I love The Biggest Loser. I have watched every season and I have the greatest respect for Jillian and Bob, the show’s trainers, and the expertise they use when working with the contestants on the show. But there’s a problem. Reality TV is crossing over into reality and people are getting hurt.
What do I mean exactly? Well, recently a client whom I share with another trainer got injured doing Biggest Loser-style moves. This woman, who was post-partum, was instructed to jump repeatedly onto a tall platform. Then she was asked to swing a medicine ball back and forth at full velocity, whamming it into a wall on one side of her and then spinning it around into the wall on the opposite side. She trusted her trainer and followed his prompts to the letter. Then she lay down on the floor for an hour before she could scrape herself up and go home. She had seriously injured her back.
Bob and Jillian use a lot of explosive movements and plyometric work to get their contestants to lose an amazing amount of weight in a ridiculously short period of time. However, they do it with control. What viewers don’t see is the baby steps the contestants first took as they learned to get the control and build the strength needed to do the large movements we see on TV.
For the most part, these types of exercises are unnecessary for folks like you and I. If you play basketball or volleyball or jump hurdles, these plyometric moves would be good to incorporate to improve your game. But generally, the average Jane and Joe don’t need ’em. If you want to incorporate explosive moves into your training, there are safer ways to do it, such as vertical leap devices that will encourage high jumps without the threat of tripping on a box because you didn’t jump quite high enough.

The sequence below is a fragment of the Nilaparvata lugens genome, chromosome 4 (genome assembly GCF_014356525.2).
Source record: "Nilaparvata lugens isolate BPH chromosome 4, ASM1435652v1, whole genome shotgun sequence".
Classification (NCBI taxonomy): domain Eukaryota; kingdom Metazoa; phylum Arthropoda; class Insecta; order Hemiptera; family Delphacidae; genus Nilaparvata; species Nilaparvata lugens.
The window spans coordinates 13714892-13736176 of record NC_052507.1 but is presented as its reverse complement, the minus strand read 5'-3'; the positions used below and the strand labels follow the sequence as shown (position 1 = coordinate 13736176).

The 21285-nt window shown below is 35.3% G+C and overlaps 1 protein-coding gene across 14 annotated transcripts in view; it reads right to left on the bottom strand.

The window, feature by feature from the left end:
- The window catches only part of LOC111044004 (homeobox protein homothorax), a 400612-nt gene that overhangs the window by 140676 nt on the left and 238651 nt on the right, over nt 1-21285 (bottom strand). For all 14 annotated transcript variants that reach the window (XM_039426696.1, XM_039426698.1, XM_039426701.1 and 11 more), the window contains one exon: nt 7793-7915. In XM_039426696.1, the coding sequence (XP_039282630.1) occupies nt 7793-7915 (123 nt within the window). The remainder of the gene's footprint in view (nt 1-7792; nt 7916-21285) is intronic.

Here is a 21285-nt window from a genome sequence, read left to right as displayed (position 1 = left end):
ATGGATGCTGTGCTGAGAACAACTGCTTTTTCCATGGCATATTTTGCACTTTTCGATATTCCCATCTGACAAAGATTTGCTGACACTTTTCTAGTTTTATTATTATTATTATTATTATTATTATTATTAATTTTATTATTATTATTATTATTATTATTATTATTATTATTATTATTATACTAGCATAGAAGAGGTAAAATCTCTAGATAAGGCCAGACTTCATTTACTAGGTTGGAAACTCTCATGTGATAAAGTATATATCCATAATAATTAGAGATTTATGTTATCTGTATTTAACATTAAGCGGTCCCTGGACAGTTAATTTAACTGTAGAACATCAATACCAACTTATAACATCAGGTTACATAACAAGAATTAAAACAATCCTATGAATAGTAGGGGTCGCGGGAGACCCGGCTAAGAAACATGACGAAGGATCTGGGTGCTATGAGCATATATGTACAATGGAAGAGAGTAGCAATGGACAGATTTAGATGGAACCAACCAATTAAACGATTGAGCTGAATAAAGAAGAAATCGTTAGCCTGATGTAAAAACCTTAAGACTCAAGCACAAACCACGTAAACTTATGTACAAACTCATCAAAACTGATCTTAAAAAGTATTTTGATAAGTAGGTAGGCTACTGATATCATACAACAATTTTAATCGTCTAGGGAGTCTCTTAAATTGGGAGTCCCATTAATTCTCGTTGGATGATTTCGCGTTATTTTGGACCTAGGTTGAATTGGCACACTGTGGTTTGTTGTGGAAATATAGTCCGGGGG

Here’s the real bone I have to pick with Bob and Jillian:
Stop climbing on equipment and adding your body weight to the machines and stop jumping on people’s backs!
Unfortunately, trainers are following the examples they see on TV and are using these routines in health clubs and people are getting hurt. This is real. This is serious. As an owner in the fitness industry, if I ever saw a trainer do that to a client I would fire them on the spot.
I have a feeling neither Biggest Loser trainer did this before they were cast on the show. I hope this stems from the prodding of a producer because seeing a woman carrying a 250-pound teammate across the floor makes for “good TV.” It is good TV; it’s dramatic and inspiring. But every time I see it, I cringe and hope the contestant’s knees and back don’t suffer a serious injury.
Now take the above scene and recreate it at gyms throughout the U.S. with trainers who only have weekend course certifications. Trust me, this is happening. Even worse, imagine an untrained viewer trying to do these moves on their own with zero guidance!
So this is my request to the producers of the show: please stop having the contestants perform dangerous training practices on camera. Your program is an opportunity to show Americans safe workout routines geared to creating the healthy lives that the audience is yearning for. Give the viewers good information, inspiration, and keep them safe. Because right now, you are having a negative impact which is entirely in your control to change.
Thanks for listening. I would love your comments.